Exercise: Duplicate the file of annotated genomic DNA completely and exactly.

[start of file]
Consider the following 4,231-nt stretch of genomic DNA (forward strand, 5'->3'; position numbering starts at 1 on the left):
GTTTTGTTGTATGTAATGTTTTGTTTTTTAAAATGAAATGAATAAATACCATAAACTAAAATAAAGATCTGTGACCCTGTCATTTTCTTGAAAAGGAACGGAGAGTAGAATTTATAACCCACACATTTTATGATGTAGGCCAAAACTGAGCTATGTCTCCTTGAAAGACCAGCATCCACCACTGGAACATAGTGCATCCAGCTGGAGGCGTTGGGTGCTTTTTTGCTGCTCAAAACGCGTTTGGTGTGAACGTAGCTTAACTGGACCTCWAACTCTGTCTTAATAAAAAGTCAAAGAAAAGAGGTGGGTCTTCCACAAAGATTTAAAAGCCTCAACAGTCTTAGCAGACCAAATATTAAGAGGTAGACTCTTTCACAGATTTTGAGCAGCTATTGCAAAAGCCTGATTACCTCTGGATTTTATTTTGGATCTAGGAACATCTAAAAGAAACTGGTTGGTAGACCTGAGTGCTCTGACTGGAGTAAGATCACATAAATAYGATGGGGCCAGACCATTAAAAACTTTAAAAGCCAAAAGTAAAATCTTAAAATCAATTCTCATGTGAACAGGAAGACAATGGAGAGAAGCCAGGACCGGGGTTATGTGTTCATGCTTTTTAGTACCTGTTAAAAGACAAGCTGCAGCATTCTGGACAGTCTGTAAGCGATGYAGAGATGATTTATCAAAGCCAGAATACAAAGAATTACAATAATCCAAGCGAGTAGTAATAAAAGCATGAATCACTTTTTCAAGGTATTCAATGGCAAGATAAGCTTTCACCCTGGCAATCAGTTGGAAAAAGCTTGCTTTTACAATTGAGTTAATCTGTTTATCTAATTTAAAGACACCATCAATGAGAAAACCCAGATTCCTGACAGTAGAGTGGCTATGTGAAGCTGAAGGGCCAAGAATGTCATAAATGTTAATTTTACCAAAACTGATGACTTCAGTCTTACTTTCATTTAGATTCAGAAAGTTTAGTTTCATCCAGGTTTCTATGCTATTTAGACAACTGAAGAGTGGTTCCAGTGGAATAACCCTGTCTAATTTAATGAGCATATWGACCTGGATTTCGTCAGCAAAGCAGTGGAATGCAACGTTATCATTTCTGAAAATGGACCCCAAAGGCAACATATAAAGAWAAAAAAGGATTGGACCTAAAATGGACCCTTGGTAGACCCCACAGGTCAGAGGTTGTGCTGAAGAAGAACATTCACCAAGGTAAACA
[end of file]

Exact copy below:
Consider the following 4,231-nt stretch of genomic DNA (forward strand, 5'->3'; position numbering starts at 1 on the left):
GTTTTGTTGTATGTAATGTTTTGTTTTTTAAAATGAAATGAATAAATACCATAAACTAAAATAAAGATCTGTGACCCTGTCATTTTCTTGAAAAGGAACGGAGAGTAGAATTTATAACCCACACATTTTATGATGTAGGCCAAAACTGAGCTATGTCTCCTTGAAAGACCAGCATCCACCACTGGAACATAGTGCATCCAGCTGGAGGCGTTGGGTGCTTTTTTGCTGCTCAAAACGCGTTTGGTGTGAACGTAGCTTAACTGGACCTCWAACTCTGTCTTAATAAAAAGTCAAAGAAAAGAGGTGGGTCTTCCACAAAGATTTAAAAGCCTCAACAGTCTTAGCAGACCAAATATTAAGAGGTAGACTCTTTCACAGATTTTGAGCAGCTATTGCAAAAGCCTGATTACCTCTGGATTTTATTTTGGATCTAGGAACATCTAAAAGAAACTGGTTGGTAGACCTGAGTGCTCTGACTGGAGTAAGATCACATAAATAYGATGGGGCCAGACCATTAAAAACTTTAAAAGCCAAAAGTAAAATCTTAAAATCAATTCTCATGTGAACAGGAAGACAATGGAGAGAAGCCAGGACCGGGGTTATGTGTTCATGCTTTTTAGTACCTGTTAAAAGACAAGCTGCAGCATTCTGGACAGTCTGTAAGCGATGYAGAGATGATTTATCAAAGCCAGAATACAAAGAATTACAATAATCCAAGCGAGTAGTAATAAAAGCATGAATCACTTTTTCAAGGTATTCAATGGCAAGATAAGCTTTCACCCTGGCAATCAGTTGGAAAAAGCTTGCTTTTACAATTGAGTTAATCTGTTTATCTAATTTAAAGACACCATCAATGAGAAAACCCAGATTCCTGACAGTAGAGTGGCTATGTGAAGCTGAAGGGCCAAGAATGTCATAAATGTTAATTTTACCAAAACTGATGACTTCAGTCTTACTTTCATTTAGATTCAGAAAGTTTAGTTTCATCCAGGTTTCTATGCTATTTAGACAACTGAAGAGTGGTTCCAGTGGAATAACCCTGTCTAATTTAATGAGCATATWGACCTGGATTTCGTCAGCAAAGCAGTGGAATGCAACGTTATCATTTCTGAAAATGGACCCCAAAGGCAACATATAAAGAWAAAAAAGGATTGGACCTAAAATGGACCCTTGGTAGACCCCACAGGTCAGAGGTTGTGCTGAAGAAGAACATTCACCAAGGTAAACA